(Est. 2017; opening 2023) “The Warsaw Ghetto Museum is a history museum in Warsaw, Poland, currently under construction. It will open in 2023, on the 80th anniversary commemoration of the Warsaw Ghetto Uprising. The museum will be located in the buildings of the former Bersohn and Bauman Children’s Hospital in Warsaw at 51 Śliska Street and 60 Sienna Street. On October 19, 2018 Museum director, Polish-Jewish historian Albert Stankowski received a key to the property from a government official and signed a long-term lease during a ceremony at the future museum site. Its chief historian is Daniel Blatman.” (Wikipedia)
Redkroft (Warsaw, Poland)
We based the concept on the idea of tearing, as nearly a third of Warsaw residents were separated from the rest and imprisoned in the Ghetto. To emphasize the dramatic nature of these events, we split the capital’s name in the logo into two, which is supposed to rise a natural objection.
One-third of the capital's residents were brutally separated from the rest. Part of the whole was torn off. We want the Museum identity to make this clear. We want people to think: this shouldn't be like that; it's wrong; it's a whole and should be together.
The tearing is visible in all materials - posters, bags, leaflets, documents, business cards and more. This method, in an exceptionally aesthetic and thematically coherent way, guarantees transparency even with a large amount of content.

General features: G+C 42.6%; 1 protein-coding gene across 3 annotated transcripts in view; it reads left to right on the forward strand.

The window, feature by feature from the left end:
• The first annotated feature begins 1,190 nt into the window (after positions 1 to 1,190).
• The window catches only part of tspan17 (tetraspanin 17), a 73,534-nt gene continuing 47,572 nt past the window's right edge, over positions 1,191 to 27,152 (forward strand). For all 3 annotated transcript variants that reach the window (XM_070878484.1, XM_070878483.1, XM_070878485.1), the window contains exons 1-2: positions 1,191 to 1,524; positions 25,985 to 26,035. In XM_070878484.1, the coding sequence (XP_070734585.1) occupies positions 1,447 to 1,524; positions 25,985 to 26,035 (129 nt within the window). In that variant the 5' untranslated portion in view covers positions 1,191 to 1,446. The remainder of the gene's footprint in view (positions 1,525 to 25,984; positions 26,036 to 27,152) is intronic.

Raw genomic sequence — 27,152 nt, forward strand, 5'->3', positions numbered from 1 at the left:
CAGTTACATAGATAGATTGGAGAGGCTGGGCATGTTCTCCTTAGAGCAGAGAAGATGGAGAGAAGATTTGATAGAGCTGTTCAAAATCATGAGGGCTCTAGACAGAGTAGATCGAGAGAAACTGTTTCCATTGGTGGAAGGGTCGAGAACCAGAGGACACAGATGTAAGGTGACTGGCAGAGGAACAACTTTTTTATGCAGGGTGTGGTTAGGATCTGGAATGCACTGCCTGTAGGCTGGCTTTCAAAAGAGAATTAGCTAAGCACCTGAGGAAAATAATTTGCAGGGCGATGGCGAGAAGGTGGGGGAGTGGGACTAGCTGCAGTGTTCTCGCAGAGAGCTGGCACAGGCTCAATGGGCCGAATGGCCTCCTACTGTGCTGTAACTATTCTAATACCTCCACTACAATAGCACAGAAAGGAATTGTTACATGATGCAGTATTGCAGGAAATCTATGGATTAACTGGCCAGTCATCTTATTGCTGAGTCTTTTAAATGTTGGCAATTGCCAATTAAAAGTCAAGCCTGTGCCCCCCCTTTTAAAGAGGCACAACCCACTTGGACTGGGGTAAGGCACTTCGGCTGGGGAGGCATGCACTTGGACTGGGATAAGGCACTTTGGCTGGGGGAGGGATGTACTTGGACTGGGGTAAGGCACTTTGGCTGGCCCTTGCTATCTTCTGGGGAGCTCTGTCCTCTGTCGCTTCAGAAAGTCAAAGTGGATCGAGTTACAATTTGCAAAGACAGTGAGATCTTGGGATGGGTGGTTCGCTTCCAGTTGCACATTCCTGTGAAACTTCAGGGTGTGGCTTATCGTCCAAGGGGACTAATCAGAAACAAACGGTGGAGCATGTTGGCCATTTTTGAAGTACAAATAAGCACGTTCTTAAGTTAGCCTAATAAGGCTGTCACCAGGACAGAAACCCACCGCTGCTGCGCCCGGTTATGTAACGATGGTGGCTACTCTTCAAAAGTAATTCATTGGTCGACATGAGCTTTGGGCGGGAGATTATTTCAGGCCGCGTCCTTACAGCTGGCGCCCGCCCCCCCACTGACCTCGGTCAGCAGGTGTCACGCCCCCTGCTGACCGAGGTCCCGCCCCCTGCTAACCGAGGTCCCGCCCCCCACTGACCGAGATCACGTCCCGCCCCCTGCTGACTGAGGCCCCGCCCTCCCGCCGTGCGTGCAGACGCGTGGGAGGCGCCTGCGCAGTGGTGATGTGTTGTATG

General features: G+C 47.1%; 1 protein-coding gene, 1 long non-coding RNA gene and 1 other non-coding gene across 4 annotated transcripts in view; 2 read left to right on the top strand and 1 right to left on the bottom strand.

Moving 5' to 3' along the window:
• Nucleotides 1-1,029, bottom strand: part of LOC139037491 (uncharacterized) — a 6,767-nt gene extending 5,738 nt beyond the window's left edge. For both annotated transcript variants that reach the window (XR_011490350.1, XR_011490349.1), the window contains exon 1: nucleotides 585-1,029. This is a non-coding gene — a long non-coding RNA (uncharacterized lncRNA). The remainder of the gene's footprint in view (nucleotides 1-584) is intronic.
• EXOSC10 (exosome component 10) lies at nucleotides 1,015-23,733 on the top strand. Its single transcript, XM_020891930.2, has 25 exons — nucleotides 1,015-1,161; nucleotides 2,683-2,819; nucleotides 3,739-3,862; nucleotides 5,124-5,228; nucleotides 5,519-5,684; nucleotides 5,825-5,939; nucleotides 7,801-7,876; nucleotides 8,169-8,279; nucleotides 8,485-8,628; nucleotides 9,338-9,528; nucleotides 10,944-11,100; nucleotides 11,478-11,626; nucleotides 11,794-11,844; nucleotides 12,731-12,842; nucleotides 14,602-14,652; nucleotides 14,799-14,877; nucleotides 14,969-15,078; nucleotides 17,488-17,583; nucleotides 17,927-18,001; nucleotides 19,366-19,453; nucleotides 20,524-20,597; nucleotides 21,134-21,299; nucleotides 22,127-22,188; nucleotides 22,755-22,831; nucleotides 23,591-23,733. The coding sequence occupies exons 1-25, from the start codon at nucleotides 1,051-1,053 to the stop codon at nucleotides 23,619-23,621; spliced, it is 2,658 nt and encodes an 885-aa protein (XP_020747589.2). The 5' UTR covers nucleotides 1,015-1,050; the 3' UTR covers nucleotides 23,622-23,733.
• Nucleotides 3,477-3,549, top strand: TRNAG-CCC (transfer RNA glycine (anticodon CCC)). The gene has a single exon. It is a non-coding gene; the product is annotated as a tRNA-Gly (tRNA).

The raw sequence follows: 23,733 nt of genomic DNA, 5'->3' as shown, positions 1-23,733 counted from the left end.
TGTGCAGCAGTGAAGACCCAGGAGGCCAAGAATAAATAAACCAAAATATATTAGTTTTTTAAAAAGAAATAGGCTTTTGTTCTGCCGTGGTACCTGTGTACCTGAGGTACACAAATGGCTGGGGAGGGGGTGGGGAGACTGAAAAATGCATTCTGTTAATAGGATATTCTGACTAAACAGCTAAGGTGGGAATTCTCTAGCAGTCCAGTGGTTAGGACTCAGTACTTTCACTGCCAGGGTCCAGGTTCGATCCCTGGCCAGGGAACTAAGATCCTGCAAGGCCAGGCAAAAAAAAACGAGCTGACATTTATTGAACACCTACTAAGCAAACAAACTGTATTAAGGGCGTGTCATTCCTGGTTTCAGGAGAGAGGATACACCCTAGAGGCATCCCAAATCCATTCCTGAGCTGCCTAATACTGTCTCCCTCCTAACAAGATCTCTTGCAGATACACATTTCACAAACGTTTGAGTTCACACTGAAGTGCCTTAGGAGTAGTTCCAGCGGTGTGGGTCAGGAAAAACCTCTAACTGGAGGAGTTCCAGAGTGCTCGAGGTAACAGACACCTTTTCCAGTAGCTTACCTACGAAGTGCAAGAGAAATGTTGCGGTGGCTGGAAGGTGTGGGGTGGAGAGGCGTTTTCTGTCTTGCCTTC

Images (opinion after)
The logo for the new museum is, at first glance, the most straightforward of solutions possible: a long string of words typeset in a sans serif. For most people, though, the extra space in the word “Warsaw” will demand a double take. The concept behind it, that the ghetto literally divided and tore the city, is as good as it gets but I think the execution is too subtle. When you are looking at the logo on its own, sure, it’s fairly evident but when seeing it application in posters, with a whole lot of other text around it, it’s very hard to see it. I’m all for subtlety and I do like the approach but I think something more overt would have benefitted the logo. In application, a torn paper effect is used in posters and advertising while, in theory, institutional materials will be torn — we will have to wait until 2023 to see if this actually implemented and if it does I preemptively offer a chapeau. One thing I like about the identity is the condensed, sharp serif used which, intentional or not, is a little uncomfortable and gives a sensation of tightness and harshness that, for worse than better this time, is appropriate to the subject. I would question the use of that blue but it could possibly be justified as being the blue in Israel’s flag, maybe. Overall, this has the right start and with almost three years to plan and develop could evolve into something quite good. Handling a subject as delicate as this is no easy task and the resulting identity manages to do it thoughtfully and with just the right amount of thought provocation.